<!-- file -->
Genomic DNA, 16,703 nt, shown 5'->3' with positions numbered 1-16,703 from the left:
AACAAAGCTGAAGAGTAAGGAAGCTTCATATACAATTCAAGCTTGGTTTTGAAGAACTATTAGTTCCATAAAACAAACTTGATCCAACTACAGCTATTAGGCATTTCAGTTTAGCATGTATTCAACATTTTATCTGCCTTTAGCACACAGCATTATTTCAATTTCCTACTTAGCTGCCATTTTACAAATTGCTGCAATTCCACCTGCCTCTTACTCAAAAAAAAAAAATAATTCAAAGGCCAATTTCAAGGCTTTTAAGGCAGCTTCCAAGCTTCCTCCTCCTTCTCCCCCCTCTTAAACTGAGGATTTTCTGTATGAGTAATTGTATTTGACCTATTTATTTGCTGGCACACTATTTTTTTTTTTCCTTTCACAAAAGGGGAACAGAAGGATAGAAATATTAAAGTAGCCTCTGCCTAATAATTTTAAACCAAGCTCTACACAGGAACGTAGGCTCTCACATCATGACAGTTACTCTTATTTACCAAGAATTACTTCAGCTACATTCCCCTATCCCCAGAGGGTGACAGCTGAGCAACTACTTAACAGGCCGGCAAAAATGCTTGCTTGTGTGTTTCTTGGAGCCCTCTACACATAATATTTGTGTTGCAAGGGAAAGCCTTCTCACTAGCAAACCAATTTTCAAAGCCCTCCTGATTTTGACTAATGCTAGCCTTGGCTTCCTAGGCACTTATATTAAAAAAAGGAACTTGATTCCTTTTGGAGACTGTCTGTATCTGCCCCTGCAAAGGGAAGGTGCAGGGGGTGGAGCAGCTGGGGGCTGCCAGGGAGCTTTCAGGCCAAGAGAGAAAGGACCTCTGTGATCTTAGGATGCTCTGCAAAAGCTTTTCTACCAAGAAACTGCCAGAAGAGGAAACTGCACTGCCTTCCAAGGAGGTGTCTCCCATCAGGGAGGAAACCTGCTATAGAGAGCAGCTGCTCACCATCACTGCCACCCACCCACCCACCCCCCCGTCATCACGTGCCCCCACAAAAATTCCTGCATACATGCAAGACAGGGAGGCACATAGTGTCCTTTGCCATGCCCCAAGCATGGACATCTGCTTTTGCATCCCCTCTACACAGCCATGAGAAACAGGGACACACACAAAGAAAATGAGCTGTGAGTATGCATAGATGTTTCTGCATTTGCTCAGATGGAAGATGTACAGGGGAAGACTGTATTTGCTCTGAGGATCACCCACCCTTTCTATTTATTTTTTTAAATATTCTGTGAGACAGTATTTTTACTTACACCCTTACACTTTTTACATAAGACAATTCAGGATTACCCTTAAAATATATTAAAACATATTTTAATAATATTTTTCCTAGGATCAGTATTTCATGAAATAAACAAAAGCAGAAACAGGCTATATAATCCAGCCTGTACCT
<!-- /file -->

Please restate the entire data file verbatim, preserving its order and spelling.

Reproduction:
Genomic DNA, 16,703 nt, shown 5'->3' with positions numbered 1-16,703 from the left:
AACAAAGCTGAAGAGTAAGGAAGCTTCATATACAATTCAAGCTTGGTTTTGAAGAACTATTAGTTCCATAAAACAAACTTGATCCAACTACAGCTATTAGGCATTTCAGTTTAGCATGTATTCAACATTTTATCTGCCTTTAGCACACAGCATTATTTCAATTTCCTACTTAGCTGCCATTTTACAAATTGCTGCAATTCCACCTGCCTCTTACTCAAAAAAAAAAAATAATTCAAAGGCCAATTTCAAGGCTTTTAAGGCAGCTTCCAAGCTTCCTCCTCCTTCTCCCCCCTCTTAAACTGAGGATTTTCTGTATGAGTAATTGTATTTGACCTATTTATTTGCTGGCACACTATTTTTTTTTTTCCTTTCACAAAAGGGGAACAGAAGGATAGAAATATTAAAGTAGCCTCTGCCTAATAATTTTAAACCAAGCTCTACACAGGAACGTAGGCTCTCACATCATGACAGTTACTCTTATTTACCAAGAATTACTTCAGCTACATTCCCCTATCCCCAGAGGGTGACAGCTGAGCAACTACTTAACAGGCCGGCAAAAATGCTTGCTTGTGTGTTTCTTGGAGCCCTCTACACATAATATTTGTGTTGCAAGGGAAAGCCTTCTCACTAGCAAACCAATTTTCAAAGCCCTCCTGATTTTGACTAATGCTAGCCTTGGCTTCCTAGGCACTTATATTAAAAAAAGGAACTTGATTCCTTTTGGAGACTGTCTGTATCTGCCCCTGCAAAGGGAAGGTGCAGGGGGTGGAGCAGCTGGGGGCTGCCAGGGAGCTTTCAGGCCAAGAGAGAAAGGACCTCTGTGATCTTAGGATGCTCTGCAAAAGCTTTTCTACCAAGAAACTGCCAGAAGAGGAAACTGCACTGCCTTCCAAGGAGGTGTCTCCCATCAGGGAGGAAACCTGCTATAGAGAGCAGCTGCTCACCATCACTGCCACCCACCCACCCACCCCCCCGTCATCACGTGCCCCCACAAAAATTCCTGCATACATGCAAGACAGGGAGGCACATAGTGTCCTTTGCCATGCCCCAAGCATGGACATCTGCTTTTGCATCCCCTCTACACAGCCATGAGAAACAGGGACACACACAAAGAAAATGAGCTGTGAGTATGCATAGATGTTTCTGCATTTGCTCAGATGGAAGATGTACAGGGGAAGACTGTATTTGCTCTGAGGATCACCCACCCTTTCTATTTATTTTTTTAAATATTCTGTGAGACAGTATTTTTACTTACACCCTTACACTTTTTACATAAGACAATTCAGGATTACCCTTAAAATATATTAAAACATATTTTAATAATATTTTTCCTAGGATCAGTATTTCATGAAATAAACAAAAGCAGAAACAGGCTATATAATCCAGCCTGTACCT